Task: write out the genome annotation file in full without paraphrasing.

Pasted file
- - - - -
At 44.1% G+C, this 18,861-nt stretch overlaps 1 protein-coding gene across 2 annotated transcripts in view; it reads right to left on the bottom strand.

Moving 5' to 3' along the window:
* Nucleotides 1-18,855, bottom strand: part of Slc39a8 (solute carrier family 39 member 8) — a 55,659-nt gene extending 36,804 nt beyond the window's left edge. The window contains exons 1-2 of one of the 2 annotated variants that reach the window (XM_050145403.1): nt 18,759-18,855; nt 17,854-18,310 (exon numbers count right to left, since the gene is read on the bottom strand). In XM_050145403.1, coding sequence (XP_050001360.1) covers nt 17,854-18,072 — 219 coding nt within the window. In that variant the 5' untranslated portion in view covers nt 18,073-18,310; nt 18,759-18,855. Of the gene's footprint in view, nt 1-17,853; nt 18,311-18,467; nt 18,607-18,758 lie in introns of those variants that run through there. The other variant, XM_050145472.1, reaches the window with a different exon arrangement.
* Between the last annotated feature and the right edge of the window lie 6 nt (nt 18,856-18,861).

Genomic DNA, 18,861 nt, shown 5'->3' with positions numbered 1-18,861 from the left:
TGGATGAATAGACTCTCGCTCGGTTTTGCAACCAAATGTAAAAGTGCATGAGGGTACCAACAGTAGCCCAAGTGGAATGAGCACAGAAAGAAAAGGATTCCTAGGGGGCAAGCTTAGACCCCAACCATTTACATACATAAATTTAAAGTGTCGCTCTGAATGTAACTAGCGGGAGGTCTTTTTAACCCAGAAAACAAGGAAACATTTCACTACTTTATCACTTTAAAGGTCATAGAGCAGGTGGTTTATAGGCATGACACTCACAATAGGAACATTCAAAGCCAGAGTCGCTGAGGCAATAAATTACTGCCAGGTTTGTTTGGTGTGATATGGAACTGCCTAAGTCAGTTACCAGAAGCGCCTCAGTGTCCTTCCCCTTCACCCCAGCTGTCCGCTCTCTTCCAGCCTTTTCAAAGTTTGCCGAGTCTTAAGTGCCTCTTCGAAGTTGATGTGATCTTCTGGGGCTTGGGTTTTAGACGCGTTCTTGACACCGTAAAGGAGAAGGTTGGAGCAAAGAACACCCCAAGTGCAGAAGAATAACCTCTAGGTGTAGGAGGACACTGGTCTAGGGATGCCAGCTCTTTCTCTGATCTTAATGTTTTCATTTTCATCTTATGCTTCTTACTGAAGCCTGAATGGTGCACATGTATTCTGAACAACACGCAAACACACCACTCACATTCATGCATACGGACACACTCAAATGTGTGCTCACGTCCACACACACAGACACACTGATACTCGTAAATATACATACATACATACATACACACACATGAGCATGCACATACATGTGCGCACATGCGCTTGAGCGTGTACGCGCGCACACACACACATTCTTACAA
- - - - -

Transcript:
At 44.1% G+C, this 18,861-nt stretch overlaps 1 protein-coding gene across 2 annotated transcripts in view; it reads right to left on the bottom strand.

Moving 5' to 3' along the window:
* Nucleotides 1-18,855, bottom strand: part of Slc39a8 (solute carrier family 39 member 8) — a 55,659-nt gene extending 36,804 nt beyond the window's left edge. The window contains exons 1-2 of one of the 2 annotated variants that reach the window (XM_050145403.1): nt 18,759-18,855; nt 17,854-18,310 (exon numbers count right to left, since the gene is read on the bottom strand). In XM_050145403.1, coding sequence (XP_050001360.1) covers nt 17,854-18,072 — 219 coding nt within the window. In that variant the 5' untranslated portion in view covers nt 18,073-18,310; nt 18,759-18,855. Of the gene's footprint in view, nt 1-17,853; nt 18,311-18,467; nt 18,607-18,758 lie in introns of those variants that run through there. The other variant, XM_050145472.1, reaches the window with a different exon arrangement.
* Between the last annotated feature and the right edge of the window lie 6 nt (nt 18,856-18,861).

Genomic DNA, 18,861 nt, shown 5'->3' with positions numbered 1-18,861 from the left:
TGGATGAATAGACTCTCGCTCGGTTTTGCAACCAAATGTAAAAGTGCATGAGGGTACCAACAGTAGCCCAAGTGGAATGAGCACAGAAAGAAAAGGATTCCTAGGGGGCAAGCTTAGACCCCAACCATTTACATACATAAATTTAAAGTGTCGCTCTGAATGTAACTAGCGGGAGGTCTTTTTAACCCAGAAAACAAGGAAACATTTCACTACTTTATCACTTTAAAGGTCATAGAGCAGGTGGTTTATAGGCATGACACTCACAATAGGAACATTCAAAGCCAGAGTCGCTGAGGCAATAAATTACTGCCAGGTTTGTTTGGTGTGATATGGAACTGCCTAAGTCAGTTACCAGAAGCGCCTCAGTGTCCTTCCCCTTCACCCCAGCTGTCCGCTCTCTTCCAGCCTTTTCAAAGTTTGCCGAGTCTTAAGTGCCTCTTCGAAGTTGATGTGATCTTCTGGGGCTTGGGTTTTAGACGCGTTCTTGACACCGTAAAGGAGAAGGTTGGAGCAAAGAACACCCCAAGTGCAGAAGAATAACCTCTAGGTGTAGGAGGACACTGGTCTAGGGATGCCAGCTCTTTCTCTGATCTTAATGTTTTCATTTTCATCTTATGCTTCTTACTGAAGCCTGAATGGTGCACATGTATTCTGAACAACACGCAAACACACCACTCACATTCATGCATACGGACACACTCAAATGTGTGCTCACGTCCACACACACAGACACACTGATACTCGTAAATATACATACATACATACATACACACACATGAGCATGCACATACATGTGCGCACATGCGCTTGAGCGTGTACGCGCGCACACACACACATTCTTACAA